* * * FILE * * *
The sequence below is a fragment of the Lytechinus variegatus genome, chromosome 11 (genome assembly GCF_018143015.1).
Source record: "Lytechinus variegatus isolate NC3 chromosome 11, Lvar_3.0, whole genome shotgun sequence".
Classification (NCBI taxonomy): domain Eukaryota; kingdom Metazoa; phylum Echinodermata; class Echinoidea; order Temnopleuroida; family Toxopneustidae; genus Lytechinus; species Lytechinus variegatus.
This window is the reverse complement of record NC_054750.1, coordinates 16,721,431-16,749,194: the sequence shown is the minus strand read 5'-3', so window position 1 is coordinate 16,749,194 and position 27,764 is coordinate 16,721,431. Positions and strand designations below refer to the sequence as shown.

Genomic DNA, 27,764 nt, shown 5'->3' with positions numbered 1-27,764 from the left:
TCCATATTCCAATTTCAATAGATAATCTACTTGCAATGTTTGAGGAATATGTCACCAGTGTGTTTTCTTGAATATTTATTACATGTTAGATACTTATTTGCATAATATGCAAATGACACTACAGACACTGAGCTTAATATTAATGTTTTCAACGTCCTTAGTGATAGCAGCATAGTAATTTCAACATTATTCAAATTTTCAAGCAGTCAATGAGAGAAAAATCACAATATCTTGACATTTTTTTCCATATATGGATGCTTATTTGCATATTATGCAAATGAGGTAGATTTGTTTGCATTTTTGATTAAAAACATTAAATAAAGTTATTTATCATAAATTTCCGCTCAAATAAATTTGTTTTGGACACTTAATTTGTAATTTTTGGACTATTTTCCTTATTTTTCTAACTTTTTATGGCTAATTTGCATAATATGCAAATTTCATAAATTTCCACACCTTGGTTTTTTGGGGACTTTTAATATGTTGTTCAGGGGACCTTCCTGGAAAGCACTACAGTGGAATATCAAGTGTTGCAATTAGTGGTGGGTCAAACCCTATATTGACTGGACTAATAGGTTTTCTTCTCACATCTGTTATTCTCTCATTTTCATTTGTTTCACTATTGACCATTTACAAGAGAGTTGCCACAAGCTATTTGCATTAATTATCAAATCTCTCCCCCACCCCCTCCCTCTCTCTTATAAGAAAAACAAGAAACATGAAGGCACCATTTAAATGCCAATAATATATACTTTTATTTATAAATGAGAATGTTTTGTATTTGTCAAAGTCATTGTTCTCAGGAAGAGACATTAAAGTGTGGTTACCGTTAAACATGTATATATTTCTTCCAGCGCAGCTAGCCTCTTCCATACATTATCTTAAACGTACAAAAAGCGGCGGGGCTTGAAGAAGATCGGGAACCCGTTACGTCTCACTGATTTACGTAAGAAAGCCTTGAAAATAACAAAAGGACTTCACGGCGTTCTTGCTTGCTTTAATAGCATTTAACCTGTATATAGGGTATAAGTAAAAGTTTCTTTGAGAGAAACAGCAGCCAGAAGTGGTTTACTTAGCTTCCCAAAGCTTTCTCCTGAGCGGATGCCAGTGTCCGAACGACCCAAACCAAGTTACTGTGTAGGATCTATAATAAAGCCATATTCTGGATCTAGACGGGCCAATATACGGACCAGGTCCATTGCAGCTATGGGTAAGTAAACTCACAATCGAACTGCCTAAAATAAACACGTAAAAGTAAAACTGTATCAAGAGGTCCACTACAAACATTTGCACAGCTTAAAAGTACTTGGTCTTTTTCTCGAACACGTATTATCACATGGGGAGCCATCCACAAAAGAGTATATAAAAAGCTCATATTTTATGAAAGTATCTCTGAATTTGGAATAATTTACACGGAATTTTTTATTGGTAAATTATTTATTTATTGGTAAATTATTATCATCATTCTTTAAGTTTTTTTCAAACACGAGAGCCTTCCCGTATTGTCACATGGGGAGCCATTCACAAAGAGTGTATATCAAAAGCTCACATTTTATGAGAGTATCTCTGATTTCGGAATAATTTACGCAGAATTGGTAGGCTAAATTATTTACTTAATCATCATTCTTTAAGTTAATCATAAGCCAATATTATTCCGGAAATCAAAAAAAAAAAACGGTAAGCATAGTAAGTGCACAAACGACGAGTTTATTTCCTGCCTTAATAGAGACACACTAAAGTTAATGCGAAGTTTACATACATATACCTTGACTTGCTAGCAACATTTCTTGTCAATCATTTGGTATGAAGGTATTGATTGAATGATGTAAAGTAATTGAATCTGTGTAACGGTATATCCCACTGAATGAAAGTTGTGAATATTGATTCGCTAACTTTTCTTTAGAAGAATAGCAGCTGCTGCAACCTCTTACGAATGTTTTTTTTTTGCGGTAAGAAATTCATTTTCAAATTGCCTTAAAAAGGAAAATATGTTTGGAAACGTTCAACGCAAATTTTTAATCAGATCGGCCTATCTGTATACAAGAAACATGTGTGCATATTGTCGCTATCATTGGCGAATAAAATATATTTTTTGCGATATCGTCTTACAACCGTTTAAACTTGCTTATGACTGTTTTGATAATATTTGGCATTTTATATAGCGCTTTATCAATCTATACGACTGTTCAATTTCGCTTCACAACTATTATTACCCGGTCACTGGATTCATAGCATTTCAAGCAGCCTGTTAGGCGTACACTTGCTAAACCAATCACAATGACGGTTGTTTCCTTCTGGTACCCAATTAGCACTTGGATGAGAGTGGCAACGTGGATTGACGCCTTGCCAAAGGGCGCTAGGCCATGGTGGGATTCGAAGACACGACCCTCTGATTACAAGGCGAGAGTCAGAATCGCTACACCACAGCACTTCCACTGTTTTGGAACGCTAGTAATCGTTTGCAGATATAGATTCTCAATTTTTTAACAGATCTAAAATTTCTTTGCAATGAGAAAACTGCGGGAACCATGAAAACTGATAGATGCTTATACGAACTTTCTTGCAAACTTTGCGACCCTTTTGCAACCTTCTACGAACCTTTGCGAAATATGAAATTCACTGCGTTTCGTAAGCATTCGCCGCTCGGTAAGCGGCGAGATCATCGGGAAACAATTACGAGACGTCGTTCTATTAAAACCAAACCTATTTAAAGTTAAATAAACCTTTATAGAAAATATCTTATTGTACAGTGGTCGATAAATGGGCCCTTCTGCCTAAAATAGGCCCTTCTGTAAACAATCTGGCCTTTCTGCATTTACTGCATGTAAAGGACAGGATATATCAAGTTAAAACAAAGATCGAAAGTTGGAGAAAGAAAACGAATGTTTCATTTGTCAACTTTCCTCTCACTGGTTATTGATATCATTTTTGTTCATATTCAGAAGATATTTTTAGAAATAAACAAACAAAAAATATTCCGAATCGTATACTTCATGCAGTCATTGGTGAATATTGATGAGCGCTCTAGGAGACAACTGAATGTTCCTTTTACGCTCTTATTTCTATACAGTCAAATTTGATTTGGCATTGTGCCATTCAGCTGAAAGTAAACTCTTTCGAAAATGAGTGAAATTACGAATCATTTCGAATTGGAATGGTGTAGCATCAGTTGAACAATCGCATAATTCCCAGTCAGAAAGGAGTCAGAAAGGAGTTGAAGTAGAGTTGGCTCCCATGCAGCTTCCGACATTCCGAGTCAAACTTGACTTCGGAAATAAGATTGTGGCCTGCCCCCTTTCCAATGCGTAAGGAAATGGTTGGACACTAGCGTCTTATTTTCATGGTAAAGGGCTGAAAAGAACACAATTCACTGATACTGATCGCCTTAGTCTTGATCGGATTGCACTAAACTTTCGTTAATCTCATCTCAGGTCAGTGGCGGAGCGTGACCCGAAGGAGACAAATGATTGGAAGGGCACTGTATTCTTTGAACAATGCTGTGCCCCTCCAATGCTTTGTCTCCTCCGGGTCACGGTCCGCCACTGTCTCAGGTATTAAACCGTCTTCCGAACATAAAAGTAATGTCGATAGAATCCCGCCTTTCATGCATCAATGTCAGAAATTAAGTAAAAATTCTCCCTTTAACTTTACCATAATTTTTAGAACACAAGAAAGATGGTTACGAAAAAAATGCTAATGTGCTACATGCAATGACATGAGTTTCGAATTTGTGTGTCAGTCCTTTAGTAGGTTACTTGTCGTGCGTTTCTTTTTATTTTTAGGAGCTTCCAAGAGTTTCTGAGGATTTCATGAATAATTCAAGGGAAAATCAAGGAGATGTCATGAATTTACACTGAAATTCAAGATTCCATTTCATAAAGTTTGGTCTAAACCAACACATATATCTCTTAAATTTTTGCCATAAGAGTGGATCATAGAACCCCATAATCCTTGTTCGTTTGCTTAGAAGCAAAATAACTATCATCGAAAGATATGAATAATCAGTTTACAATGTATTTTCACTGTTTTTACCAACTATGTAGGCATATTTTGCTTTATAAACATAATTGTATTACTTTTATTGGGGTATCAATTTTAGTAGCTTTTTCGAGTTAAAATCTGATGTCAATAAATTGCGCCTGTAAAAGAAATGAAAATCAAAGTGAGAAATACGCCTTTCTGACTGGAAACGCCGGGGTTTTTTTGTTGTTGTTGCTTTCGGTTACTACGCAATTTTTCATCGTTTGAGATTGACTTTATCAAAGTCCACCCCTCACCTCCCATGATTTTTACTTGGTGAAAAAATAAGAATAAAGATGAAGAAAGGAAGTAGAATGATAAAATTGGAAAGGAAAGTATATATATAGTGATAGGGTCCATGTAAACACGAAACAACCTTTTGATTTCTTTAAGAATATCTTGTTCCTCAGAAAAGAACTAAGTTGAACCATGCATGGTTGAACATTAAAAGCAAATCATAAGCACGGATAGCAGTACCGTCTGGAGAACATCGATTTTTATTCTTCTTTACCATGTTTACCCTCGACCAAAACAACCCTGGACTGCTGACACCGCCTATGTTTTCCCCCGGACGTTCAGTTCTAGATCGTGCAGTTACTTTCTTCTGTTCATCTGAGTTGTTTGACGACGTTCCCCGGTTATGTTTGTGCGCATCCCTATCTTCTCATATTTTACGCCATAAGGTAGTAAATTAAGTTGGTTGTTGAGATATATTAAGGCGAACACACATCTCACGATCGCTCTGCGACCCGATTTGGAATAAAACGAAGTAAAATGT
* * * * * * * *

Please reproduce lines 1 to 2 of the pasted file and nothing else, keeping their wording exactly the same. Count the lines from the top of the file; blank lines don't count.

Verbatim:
The sequence below is a fragment of the Lytechinus variegatus genome, chromosome 11 (genome assembly GCF_018143015.1).
Source record: "Lytechinus variegatus isolate NC3 chromosome 11, Lvar_3.0, whole genome shotgun sequence".